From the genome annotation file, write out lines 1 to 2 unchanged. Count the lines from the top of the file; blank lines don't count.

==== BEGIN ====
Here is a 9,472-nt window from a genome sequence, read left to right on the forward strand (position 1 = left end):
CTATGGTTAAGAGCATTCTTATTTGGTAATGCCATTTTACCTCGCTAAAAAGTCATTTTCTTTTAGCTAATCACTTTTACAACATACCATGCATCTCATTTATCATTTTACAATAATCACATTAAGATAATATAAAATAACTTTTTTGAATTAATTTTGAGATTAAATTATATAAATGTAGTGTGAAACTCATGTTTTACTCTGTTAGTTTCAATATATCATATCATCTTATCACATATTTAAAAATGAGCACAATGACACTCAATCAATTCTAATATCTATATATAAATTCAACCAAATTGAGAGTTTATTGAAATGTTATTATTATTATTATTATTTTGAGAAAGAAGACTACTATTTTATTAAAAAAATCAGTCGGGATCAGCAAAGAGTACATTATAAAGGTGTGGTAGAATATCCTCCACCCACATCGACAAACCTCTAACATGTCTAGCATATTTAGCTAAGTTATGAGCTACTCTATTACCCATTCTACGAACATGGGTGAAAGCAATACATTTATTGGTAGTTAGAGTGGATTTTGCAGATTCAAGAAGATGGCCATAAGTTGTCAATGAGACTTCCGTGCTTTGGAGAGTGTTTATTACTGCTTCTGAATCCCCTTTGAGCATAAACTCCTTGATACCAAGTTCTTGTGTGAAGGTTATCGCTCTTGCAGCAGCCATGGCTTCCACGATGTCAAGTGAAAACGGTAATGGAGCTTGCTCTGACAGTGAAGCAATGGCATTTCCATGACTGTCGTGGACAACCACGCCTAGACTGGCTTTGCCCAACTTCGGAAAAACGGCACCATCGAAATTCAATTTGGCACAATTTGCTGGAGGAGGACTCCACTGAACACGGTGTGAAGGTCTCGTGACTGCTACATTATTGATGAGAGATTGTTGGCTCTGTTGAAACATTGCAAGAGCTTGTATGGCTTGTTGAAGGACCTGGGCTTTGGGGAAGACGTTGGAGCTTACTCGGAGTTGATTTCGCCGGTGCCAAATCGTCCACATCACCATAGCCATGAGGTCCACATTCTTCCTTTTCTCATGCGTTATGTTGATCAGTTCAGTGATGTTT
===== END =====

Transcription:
Here is a 9,472-nt window from a genome sequence, read left to right on the forward strand (position 1 = left end):
CTATGGTTAAGAGCATTCTTATTTGGTAATGCCATTTTACCTCGCTAAAAAGTCATTTTCTTTTAGCTAATCACTTTTACAACATACCATGCATCTCATTTATCATTTTACAATAATCACATTAAGATAATATAAAATAACTTTTTTGAATTAATTTTGAGATTAAATTATATAAATGTAGTGTGAAACTCATGTTTTACTCTGTTAGTTTCAATATATCATATCATCTTATCACATATTTAAAAATGAGCACAATGACACTCAATCAATTCTAATATCTATATATAAATTCAACCAAATTGAGAGTTTATTGAAATGTTATTATTATTATTATTATTTTGAGAAAGAAGACTACTATTTTATTAAAAAAATCAGTCGGGATCAGCAAAGAGTACATTATAAAGGTGTGGTAGAATATCCTCCACCCACATCGACAAACCTCTAACATGTCTAGCATATTTAGCTAAGTTATGAGCTACTCTATTACCCATTCTACGAACATGGGTGAAAGCAATACATTTATTGGTAGTTAGAGTGGATTTTGCAGATTCAAGAAGATGGCCATAAGTTGTCAATGAGACTTCCGTGCTTTGGAGAGTGTTTATTACTGCTTCTGAATCCCCTTTGAGCATAAACTCCTTGATACCAAGTTCTTGTGTGAAGGTTATCGCTCTTGCAGCAGCCATGGCTTCCACGATGTCAAGTGAAAACGGTAATGGAGCTTGCTCTGACAGTGAAGCAATGGCATTTCCATGACTGTCGTGGACAACCACGCCTAGACTGGCTTTGCCCAACTTCGGAAAAACGGCACCATCGAAATTCAATTTGGCACAATTTGCTGGAGGAGGACTCCACTGAACACGGTGTGAAGGTCTCGTGACTGCTACATTATTGATGAGAGATTGTTGGCTCTGTTGAAACATTGCAAGAGCTTGTATGGCTTGTTGAAGGACCTGGGCTTTGGGGAAGACGTTGGAGCTTACTCGGAGTTGATTTCGCCGGTGCCAAATCGTCCACATCACCATAGCCATGAGGTCCACATTCTTCCTTTTCTCATGCGTTATGTTGATCAGTTCAGTGATGTTT